Friday 30th September 2016                 Change text size:

‘Freedom to frack’ on private land opposed by three quarters of Britons



Robin Webster

A new YouGov poll has revealed that 74% of people interviewed are against letting fracking firms’ drill on private property without permission. The responses follow a change in trespass law recently said to be considered by the government, which met fierce opposition.

The survey asked 1,898 Britons whether they agreed with the proposal of changing the trespass law in order to allow energy companies to drill under private houses without the permission of homeowners.

Among respondents, only 13% said they would approve the measure, with 74% opposing it. Among Tory voters, 73% disagree with changes in trespass law, but the feeling was similar to respondents from other political areas, as 80% of Labour and 77% of UKIP potential voters said they oppose the move.

The survey was coordinated by the Homeowners Alliance, RSPB, Wildlife Trusts, Friends of the Earth, Greenpeace, the Angling Trust and the Salmon and Trout Association. The organisations wrote a letter to the Prime Minister warning of the “unacceptable prioritisation of the commercial interests of the few over the rights of land and property owners”.

Greenpeace UK executive director John Sauven commented, “Having failed to reassure the country that fracking is safe, ministers now want to render people powerless to oppose it. There’s nothing fair or just about this underhand ploy to strip people of their legal right to say no to fracking under their homes.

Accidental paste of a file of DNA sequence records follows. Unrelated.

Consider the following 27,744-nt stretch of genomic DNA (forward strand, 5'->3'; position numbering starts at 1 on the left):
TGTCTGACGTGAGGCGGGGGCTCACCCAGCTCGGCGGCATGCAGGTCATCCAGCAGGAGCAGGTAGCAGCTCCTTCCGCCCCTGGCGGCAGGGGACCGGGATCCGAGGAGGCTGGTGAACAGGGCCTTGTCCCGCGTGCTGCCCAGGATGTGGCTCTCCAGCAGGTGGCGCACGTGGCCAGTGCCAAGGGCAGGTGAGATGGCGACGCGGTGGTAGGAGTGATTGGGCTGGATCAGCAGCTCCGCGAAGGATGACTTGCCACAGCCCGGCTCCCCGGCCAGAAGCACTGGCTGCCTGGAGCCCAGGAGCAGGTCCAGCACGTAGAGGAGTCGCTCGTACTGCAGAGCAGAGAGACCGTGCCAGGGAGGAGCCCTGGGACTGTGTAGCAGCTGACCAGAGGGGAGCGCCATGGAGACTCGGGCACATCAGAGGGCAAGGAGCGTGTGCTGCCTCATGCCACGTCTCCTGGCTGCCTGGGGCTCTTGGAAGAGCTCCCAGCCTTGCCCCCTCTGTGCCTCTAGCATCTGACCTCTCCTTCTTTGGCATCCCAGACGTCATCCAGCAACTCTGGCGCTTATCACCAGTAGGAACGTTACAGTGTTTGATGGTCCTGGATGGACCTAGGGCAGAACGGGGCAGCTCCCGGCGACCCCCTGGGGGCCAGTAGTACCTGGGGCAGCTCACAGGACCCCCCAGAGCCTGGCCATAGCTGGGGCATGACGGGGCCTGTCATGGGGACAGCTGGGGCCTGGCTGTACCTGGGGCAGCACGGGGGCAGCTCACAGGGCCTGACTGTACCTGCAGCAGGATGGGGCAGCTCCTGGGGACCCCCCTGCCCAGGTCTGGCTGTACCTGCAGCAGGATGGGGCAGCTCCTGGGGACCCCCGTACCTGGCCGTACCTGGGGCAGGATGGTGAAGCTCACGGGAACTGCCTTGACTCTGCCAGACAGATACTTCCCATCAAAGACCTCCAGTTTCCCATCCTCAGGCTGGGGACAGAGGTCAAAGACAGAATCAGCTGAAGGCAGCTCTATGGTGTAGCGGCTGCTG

Homeowners Alliance chief executive Paula Higgins added the move was “outrageous”.

Our homes are our most valuable asset and the government shouldn’t be allowed to ride roughshod over people from all corners of the country without any discussion or consultation and only a hint of compensation”, she said.

However, a Downing Street official said that energy companies would still need licences from councils, homeowners and the energy department to drill.

What is being considered is whether we can clear up the underground access regime for shale gas development; in other words, what goes on potentially miles under a householder’s property,” he said.

A recent survey has revealed that despite the government backing fracking, the majority of people in Britain are increasingly concerned about the practice and would prefer to see renewable energy development.

Photo: Robin Webster

Further reading:

‘Freedom to frack’ on private land sparks outrage

National Trust reaffirms present opposition to fracking on its land

Poll: two-thirds of Britons favour wind power over fracking

Landowners launch ‘legal blockade’ on fracking as ministers eye trespass law change

Government has ‘two-faced attitude to fracking’, say campaigners


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